ROIs are defined by overlays. Whenever an overlay is shown on the image window, the graph data displays information averaged across the overlay, and a new button ("R") appears on the bottom of the graph window. This button can be used to write the ROI to a file that generally is named ".roi"; this file name is shown on the graph window label bar and changes if events are removed from a GLM fit.
The output that goes to the file is the same information that is displayed in the graph window (mostly). For instance, if a time series has been converted to percent signal change with the baseline drift removed, this will go to the file. Additionally, the GLM total fit and the fit for each event will be sent to the output file. This works the same for PET SRTM analyses: the total fit and parameter (BP, etc.) are written below the data vectors in each output column.
ROIs can be sent to a file one by one (right-click on "R" text button) or all at one time (left-click). In the latter case, load pre-defined overlays using the “-o overlay-list.dat” option at program startup from the unix command line, and all overlays will be written at the same time using the names specified in the “overlay-list.dat” file as column headers.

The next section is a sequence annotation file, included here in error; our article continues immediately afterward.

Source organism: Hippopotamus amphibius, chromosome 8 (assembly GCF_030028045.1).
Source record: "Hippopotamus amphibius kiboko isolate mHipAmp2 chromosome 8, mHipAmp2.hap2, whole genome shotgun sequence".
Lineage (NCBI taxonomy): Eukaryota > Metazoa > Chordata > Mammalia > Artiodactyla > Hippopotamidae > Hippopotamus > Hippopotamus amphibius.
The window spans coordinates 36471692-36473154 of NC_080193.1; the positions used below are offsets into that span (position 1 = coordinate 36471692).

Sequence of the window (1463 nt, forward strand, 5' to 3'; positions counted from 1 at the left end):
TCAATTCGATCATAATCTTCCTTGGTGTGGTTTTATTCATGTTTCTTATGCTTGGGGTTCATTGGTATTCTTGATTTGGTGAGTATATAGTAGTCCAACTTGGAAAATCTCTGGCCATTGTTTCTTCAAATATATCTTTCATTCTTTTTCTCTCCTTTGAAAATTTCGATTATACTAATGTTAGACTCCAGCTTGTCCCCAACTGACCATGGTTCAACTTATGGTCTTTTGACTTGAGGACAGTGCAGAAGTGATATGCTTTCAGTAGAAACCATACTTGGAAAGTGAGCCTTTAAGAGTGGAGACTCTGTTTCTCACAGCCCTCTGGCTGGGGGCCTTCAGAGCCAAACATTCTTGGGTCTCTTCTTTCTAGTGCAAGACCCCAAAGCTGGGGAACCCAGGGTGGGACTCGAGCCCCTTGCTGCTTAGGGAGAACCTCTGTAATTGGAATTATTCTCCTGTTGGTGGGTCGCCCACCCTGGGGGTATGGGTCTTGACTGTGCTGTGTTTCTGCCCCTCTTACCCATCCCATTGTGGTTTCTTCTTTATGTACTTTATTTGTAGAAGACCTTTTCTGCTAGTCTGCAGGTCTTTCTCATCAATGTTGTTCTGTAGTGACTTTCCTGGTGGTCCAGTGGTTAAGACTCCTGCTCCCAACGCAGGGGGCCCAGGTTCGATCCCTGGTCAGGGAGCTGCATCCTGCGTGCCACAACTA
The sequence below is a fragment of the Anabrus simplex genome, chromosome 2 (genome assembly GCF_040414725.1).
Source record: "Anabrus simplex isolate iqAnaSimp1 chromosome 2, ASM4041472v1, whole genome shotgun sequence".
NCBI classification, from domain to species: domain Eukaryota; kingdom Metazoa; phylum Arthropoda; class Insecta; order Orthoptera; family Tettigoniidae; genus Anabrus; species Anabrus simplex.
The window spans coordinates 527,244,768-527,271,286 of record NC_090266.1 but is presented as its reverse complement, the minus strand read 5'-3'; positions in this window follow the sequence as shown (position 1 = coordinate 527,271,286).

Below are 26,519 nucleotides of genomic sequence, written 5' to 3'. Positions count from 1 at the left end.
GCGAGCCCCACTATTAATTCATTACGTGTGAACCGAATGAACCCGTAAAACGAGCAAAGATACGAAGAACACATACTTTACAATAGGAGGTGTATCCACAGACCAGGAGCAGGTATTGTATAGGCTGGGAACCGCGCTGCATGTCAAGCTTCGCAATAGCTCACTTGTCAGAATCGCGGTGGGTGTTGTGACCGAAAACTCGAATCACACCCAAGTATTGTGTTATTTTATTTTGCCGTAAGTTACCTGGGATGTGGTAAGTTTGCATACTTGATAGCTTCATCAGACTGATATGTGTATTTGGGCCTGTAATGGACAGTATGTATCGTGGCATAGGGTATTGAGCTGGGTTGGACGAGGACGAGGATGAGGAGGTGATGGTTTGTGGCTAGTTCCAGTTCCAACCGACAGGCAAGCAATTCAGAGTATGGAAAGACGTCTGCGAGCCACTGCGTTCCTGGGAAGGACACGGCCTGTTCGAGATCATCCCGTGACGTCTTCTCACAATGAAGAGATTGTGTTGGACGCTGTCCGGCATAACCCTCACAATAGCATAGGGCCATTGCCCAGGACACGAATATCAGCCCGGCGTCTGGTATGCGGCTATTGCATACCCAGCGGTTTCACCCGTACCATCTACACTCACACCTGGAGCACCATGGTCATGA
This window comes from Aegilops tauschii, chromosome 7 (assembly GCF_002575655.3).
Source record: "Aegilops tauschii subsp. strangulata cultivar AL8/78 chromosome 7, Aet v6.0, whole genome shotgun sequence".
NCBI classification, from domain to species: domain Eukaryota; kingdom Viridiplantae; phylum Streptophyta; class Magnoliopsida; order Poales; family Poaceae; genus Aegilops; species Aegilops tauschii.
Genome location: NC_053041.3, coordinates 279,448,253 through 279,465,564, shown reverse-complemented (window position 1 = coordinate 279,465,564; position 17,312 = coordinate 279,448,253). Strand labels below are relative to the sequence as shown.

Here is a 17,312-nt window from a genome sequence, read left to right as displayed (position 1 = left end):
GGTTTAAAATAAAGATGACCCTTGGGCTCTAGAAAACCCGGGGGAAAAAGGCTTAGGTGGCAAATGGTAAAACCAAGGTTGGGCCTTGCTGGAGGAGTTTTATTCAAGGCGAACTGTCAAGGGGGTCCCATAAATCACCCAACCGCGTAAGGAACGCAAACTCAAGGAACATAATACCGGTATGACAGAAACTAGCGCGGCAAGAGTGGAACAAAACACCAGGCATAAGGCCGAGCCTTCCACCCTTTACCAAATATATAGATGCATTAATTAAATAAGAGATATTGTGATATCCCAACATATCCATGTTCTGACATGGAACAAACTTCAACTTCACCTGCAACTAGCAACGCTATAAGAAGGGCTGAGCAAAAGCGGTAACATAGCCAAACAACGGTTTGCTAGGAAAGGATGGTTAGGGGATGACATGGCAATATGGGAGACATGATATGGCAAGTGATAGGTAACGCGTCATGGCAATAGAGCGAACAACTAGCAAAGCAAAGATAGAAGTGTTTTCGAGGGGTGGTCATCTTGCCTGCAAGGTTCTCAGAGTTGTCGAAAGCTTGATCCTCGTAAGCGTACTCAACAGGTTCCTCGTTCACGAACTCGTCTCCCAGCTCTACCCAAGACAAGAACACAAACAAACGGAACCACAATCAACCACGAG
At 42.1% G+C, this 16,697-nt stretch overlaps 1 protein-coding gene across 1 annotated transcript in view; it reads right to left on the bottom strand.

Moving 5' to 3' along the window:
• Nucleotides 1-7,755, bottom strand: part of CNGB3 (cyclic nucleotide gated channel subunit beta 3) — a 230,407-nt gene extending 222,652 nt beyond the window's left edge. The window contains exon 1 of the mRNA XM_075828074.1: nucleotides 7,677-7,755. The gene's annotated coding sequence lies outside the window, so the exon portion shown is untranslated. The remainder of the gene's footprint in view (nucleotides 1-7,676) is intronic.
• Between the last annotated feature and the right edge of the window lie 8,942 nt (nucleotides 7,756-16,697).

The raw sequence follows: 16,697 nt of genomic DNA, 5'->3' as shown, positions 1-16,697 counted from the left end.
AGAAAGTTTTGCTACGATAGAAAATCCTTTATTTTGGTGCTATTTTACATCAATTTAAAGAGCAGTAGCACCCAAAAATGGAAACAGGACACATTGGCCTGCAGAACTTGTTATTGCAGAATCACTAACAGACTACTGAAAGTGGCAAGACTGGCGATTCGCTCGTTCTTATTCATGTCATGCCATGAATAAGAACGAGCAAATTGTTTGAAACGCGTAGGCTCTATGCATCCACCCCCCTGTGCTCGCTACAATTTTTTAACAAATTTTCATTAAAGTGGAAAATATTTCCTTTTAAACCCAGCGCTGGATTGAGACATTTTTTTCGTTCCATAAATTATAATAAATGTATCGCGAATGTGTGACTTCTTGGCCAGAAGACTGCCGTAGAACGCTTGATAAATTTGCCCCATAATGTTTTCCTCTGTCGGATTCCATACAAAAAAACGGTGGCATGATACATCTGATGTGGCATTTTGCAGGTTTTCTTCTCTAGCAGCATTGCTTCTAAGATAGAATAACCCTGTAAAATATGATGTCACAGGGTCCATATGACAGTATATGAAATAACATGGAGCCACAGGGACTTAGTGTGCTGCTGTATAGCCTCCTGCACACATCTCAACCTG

A common analysis procedure is to define a set of overlays in a registered data space. When this is done, every subject can be registered to the standardized space, and standardized ROIs can be output. If a series of overlays have been loaded at program startup using the "-o overlay-list.dat" option, then all ROIs will be output to the file by a single right-click on the "R" text button.
For instance, suppose a functional challenge has been given to a set of subjects, and each subject has been registered to a standardized space using jip-align. To create an average time course for each ROI across subjects, do this:
unix% foreach subject (2011-cocaine*)
unix% cd $subject/glm; pwd
unix% xd -g glm.dat -o overlay-list.dat
Then, apply the first overlay, open the graph window (“g”), remove the baseline (“b”), convert to percent, and right-click on the “R” button.
This same method can be used to determine average signal changes. For instance, the GLM output for "event 1" includes files P-1.bfloat (or .nii), S-1.bfloat, and T-1.bfloat. To see signal changes averaged across an ROI, do this as above:
xd S-1.bfloat S-2.bfloat S-2-1.bfloat -o overlay-list.dat
This will give the average of voxel-wise results, rather than the averaging voxels first and then analyzing the ROI data. For fMRI or PET GLM analyses, the latter information also can be obtained from the text fields on the bottom of the graph window in “jip-display” (xd).